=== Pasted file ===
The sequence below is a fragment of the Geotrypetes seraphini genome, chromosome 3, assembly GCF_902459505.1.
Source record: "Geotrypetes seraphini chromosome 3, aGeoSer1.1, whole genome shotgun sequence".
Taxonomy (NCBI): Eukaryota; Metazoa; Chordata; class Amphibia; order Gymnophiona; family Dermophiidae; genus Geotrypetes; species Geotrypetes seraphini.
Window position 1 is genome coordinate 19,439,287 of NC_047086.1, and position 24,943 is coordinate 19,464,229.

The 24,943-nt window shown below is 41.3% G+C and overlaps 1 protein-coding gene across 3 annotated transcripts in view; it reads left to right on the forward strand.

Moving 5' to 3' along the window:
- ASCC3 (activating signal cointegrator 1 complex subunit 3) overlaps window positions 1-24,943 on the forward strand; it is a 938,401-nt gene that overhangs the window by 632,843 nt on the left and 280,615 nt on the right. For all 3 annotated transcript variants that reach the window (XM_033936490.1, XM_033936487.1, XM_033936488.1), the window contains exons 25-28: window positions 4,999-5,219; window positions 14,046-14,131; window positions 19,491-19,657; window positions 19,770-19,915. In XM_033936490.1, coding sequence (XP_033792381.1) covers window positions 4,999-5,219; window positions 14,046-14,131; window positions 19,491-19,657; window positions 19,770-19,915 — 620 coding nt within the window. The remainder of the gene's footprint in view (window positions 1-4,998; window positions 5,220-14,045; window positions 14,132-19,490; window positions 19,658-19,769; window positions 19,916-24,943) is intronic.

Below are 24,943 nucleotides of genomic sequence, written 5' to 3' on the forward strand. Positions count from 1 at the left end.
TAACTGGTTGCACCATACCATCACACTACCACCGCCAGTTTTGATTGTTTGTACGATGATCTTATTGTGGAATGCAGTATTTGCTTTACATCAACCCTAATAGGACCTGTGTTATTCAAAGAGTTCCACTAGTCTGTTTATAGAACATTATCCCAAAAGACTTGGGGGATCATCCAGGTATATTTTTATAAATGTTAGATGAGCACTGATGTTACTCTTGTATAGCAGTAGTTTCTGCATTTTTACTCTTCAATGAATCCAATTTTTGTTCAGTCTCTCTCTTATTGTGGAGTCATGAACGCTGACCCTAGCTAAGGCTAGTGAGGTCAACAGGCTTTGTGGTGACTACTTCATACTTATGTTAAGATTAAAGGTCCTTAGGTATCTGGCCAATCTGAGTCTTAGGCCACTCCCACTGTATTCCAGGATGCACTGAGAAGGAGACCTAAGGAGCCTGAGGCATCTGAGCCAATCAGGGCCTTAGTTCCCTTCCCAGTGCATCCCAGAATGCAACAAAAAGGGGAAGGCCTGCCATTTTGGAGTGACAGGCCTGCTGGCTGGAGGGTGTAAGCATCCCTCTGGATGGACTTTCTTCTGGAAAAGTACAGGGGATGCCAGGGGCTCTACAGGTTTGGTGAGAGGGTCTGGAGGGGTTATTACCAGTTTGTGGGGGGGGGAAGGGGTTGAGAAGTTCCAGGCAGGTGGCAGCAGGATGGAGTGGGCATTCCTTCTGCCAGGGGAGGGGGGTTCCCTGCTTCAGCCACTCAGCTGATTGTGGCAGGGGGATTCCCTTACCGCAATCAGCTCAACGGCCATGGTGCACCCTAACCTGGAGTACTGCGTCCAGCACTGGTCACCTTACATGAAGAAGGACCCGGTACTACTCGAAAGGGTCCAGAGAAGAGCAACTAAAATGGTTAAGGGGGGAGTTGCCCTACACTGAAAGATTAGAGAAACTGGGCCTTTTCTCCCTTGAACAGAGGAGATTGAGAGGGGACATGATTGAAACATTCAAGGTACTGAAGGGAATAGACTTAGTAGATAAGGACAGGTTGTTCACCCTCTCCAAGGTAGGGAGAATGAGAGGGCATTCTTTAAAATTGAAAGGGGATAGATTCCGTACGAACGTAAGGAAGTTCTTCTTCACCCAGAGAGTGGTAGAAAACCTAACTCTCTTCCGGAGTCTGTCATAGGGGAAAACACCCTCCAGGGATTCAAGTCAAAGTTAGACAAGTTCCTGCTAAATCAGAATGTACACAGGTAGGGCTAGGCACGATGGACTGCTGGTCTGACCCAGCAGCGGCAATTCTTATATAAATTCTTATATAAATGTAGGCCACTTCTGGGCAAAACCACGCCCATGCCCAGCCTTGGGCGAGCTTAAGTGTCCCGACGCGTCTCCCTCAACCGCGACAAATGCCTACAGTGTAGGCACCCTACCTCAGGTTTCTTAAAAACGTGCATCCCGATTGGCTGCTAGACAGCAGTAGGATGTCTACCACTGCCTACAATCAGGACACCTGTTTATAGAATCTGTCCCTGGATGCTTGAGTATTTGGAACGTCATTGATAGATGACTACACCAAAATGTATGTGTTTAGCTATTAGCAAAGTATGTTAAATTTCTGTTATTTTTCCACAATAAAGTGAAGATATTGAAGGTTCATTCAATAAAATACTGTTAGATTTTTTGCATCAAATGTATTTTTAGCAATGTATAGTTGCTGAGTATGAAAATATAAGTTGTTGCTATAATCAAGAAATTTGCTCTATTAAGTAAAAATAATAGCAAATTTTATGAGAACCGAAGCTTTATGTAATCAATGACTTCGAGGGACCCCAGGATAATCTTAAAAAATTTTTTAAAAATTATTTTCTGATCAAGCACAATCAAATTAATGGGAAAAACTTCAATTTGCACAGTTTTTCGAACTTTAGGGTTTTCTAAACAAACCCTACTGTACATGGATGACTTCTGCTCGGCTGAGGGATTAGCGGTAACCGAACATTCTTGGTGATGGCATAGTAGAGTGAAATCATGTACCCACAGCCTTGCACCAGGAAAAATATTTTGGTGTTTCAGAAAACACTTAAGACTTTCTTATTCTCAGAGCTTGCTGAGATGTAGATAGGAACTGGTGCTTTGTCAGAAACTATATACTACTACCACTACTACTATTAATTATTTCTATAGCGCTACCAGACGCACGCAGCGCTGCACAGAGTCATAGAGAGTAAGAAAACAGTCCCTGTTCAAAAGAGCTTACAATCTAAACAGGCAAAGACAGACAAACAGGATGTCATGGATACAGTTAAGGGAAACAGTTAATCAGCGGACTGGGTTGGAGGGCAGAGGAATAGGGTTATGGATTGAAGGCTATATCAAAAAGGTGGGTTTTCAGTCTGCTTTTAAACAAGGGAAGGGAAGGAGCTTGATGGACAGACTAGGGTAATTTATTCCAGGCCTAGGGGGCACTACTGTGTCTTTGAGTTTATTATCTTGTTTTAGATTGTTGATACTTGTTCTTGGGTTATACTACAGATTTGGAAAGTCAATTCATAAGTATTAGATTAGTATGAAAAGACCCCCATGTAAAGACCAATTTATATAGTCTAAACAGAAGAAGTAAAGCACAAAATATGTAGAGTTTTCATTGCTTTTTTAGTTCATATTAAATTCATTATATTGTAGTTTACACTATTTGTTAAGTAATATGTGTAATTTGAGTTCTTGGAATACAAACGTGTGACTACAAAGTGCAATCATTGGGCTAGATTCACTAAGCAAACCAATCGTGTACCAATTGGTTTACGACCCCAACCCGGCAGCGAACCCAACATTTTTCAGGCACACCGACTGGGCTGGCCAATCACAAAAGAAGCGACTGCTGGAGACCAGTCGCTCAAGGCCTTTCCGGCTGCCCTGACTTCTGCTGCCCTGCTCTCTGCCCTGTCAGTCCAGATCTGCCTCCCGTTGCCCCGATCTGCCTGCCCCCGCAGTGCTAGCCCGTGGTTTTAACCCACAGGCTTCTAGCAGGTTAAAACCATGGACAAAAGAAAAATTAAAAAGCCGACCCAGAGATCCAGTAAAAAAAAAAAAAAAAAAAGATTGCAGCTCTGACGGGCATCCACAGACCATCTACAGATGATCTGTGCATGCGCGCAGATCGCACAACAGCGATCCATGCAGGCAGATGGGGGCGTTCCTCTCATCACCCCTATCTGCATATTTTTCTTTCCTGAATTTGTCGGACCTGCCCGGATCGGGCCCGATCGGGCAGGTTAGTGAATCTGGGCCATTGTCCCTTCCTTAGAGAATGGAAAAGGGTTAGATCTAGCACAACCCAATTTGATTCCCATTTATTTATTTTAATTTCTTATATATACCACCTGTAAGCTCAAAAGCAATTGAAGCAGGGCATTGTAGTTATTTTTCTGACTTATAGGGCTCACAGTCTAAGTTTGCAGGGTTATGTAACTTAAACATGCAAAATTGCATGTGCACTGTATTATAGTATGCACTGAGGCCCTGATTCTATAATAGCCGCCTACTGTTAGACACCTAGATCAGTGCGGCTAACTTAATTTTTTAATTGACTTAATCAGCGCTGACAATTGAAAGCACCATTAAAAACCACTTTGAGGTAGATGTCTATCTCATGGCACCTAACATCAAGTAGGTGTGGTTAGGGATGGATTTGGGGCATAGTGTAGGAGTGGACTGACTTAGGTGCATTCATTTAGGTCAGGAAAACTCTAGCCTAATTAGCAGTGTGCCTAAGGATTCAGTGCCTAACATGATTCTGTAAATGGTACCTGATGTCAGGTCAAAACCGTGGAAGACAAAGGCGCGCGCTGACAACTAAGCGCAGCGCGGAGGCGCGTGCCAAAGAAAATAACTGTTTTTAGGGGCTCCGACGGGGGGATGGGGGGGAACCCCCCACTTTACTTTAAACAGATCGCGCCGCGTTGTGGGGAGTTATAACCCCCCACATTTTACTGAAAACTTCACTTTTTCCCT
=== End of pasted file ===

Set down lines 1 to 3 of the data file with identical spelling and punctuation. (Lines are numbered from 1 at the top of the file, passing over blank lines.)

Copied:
The sequence below is a fragment of the Geotrypetes seraphini genome, chromosome 3, assembly GCF_902459505.1.
Source record: "Geotrypetes seraphini chromosome 3, aGeoSer1.1, whole genome shotgun sequence".
Taxonomy (NCBI): Eukaryota; Metazoa; Chordata; class Amphibia; order Gymnophiona; family Dermophiidae; genus Geotrypetes; species Geotrypetes seraphini.